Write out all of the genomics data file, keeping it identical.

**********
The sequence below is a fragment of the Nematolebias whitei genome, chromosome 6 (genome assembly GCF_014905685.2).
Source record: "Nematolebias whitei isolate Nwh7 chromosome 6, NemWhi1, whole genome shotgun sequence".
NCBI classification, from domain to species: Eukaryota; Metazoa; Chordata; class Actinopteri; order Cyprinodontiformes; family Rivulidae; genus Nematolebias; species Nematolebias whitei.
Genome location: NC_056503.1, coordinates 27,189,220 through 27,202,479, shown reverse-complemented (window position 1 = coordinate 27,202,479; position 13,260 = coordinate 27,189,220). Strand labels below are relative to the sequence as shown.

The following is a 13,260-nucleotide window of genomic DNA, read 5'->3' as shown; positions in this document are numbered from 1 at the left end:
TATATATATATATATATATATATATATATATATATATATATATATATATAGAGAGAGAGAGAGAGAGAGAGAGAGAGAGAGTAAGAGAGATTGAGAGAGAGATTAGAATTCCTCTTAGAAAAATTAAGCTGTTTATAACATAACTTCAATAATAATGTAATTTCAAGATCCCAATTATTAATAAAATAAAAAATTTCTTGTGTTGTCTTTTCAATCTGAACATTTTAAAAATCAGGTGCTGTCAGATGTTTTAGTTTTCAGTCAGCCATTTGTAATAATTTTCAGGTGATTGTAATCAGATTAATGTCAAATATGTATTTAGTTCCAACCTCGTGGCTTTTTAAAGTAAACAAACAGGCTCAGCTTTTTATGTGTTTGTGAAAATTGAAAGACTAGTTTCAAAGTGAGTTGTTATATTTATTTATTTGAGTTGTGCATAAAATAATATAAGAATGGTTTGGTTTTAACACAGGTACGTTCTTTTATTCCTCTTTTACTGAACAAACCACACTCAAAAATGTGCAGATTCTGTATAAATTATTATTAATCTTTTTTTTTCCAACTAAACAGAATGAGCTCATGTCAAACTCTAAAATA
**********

The sequence below is a fragment of the Nematolebias whitei genome, chromosome 6 (genome assembly GCF_014905685.2).
Source record: "Nematolebias whitei isolate Nwh7 chromosome 6, NemWhi1, whole genome shotgun sequence".
NCBI classification, from domain to species: Eukaryota; Metazoa; Chordata; class Actinopteri; order Cyprinodontiformes; family Rivulidae; genus Nematolebias; species Nematolebias whitei.
Genome location: NC_056503.1, coordinates 27,189,220 through 27,202,479, shown reverse-complemented (window position 1 = coordinate 27,202,479; position 13,260 = coordinate 27,189,220). Strand labels below are relative to the sequence as shown.

The following is a 13,260-nucleotide window of genomic DNA, read 5'->3' as shown; positions in this document are numbered from 1 at the left end:
TATATATATATATATATATATATATATATATATATATATATATATATATAGAGAGAGAGAGAGAGAGAGAGAGAGAGAGAGTAAGAGAGATTGAGAGAGAGATTAGAATTCCTCTTAGAAAAATTAAGCTGTTTATAACATAACTTCAATAATAATGTAATTTCAAGATCCCAATTATTAATAAAATAAAAAATTTCTTGTGTTGTCTTTTCAATCTGAACATTTTAAAAATCAGGTGCTGTCAGATGTTTTAGTTTTCAGTCAGCCATTTGTAATAATTTTCAGGTGATTGTAATCAGATTAATGTCAAATATGTATTTAGTTCCAACCTCGTGGCTTTTTAAAGTAAACAAACAGGCTCAGCTTTTTATGTGTTTGTGAAAATTGAAAGACTAGTTTCAAAGTGAGTTGTTATATTTATTTATTTGAGTTGTGCATAAAATAATATAAGAATGGTTTGGTTTTAACACAGGTACGTTCTTTTATTCCTCTTTTACTGAACAAACCACACTCAAAAATGTGCAGATTCTGTATAAATTATTATTAATCTTTTTTTTTCCAACTAAACAGAATGAGCTCATGTCAAACTCTAAAATA